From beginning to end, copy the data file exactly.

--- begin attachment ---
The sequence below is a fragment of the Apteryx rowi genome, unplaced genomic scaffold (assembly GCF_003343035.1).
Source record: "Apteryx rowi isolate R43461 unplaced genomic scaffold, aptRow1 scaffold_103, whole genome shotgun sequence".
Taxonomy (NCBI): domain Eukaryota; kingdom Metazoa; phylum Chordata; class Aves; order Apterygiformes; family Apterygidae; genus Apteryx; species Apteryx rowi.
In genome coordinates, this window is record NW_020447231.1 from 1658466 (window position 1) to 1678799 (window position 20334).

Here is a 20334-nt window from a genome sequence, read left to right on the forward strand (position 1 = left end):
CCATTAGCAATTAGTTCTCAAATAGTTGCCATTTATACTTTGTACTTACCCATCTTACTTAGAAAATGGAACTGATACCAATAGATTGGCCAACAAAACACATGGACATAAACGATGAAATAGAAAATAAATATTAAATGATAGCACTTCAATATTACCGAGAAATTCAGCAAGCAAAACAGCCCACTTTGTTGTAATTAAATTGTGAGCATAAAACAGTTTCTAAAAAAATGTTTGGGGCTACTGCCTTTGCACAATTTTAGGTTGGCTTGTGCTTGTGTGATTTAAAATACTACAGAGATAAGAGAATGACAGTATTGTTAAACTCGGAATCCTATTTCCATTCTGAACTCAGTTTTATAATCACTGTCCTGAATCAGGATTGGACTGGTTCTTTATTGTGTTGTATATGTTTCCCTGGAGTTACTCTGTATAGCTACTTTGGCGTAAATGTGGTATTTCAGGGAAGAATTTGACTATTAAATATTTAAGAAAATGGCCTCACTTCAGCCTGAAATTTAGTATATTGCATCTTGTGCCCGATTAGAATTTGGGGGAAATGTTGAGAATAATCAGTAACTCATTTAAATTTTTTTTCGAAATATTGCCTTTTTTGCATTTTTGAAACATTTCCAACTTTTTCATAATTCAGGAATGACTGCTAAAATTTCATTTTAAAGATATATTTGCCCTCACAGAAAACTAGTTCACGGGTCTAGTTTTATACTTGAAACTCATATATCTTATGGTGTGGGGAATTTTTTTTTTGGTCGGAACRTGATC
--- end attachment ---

The sequence below is a fragment of the Apteryx rowi genome, unplaced genomic scaffold (assembly GCF_003343035.1).
Source record: "Apteryx rowi isolate R43461 unplaced genomic scaffold, aptRow1 scaffold_103, whole genome shotgun sequence".
Taxonomy (NCBI): domain Eukaryota; kingdom Metazoa; phylum Chordata; class Aves; order Apterygiformes; family Apterygidae; genus Apteryx; species Apteryx rowi.
In genome coordinates, this window is record NW_020447231.1 from 1658466 (window position 1) to 1678799 (window position 20334).

Here is a 20334-nt window from a genome sequence, read left to right on the forward strand (position 1 = left end):
CCATTAGCAATTAGTTCTCAAATAGTTGCCATTTATACTTTGTACTTACCCATCTTACTTAGAAAATGGAACTGATACCAATAGATTGGCCAACAAAACACATGGACATAAACGATGAAATAGAAAATAAATATTAAATGATAGCACTTCAATATTACCGAGAAATTCAGCAAGCAAAACAGCCCACTTTGTTGTAATTAAATTGTGAGCATAAAACAGTTTCTAAAAAAATGTTTGGGGCTACTGCCTTTGCACAATTTTAGGTTGGCTTGTGCTTGTGTGATTTAAAATACTACAGAGATAAGAGAATGACAGTATTGTTAAACTCGGAATCCTATTTCCATTCTGAACTCAGTTTTATAATCACTGTCCTGAATCAGGATTGGACTGGTTCTTTATTGTGTTGTATATGTTTCCCTGGAGTTACTCTGTATAGCTACTTTGGCGTAAATGTGGTATTTCAGGGAAGAATTTGACTATTAAATATTTAAGAAAATGGCCTCACTTCAGCCTGAAATTTAGTATATTGCATCTTGTGCCCGATTAGAATTTGGGGGAAATGTTGAGAATAATCAGTAACTCATTTAAATTTTTTTTCGAAATATTGCCTTTTTTGCATTTTTGAAACATTTCCAACTTTTTCATAATTCAGGAATGACTGCTAAAATTTCATTTTAAAGATATATTTGCCCTCACAGAAAACTAGTTCACGGGTCTAGTTTTATACTTGAAACTCATATATCTTATGGTGTGGGGAATTTTTTTTTTGGTCGGAACRTGATC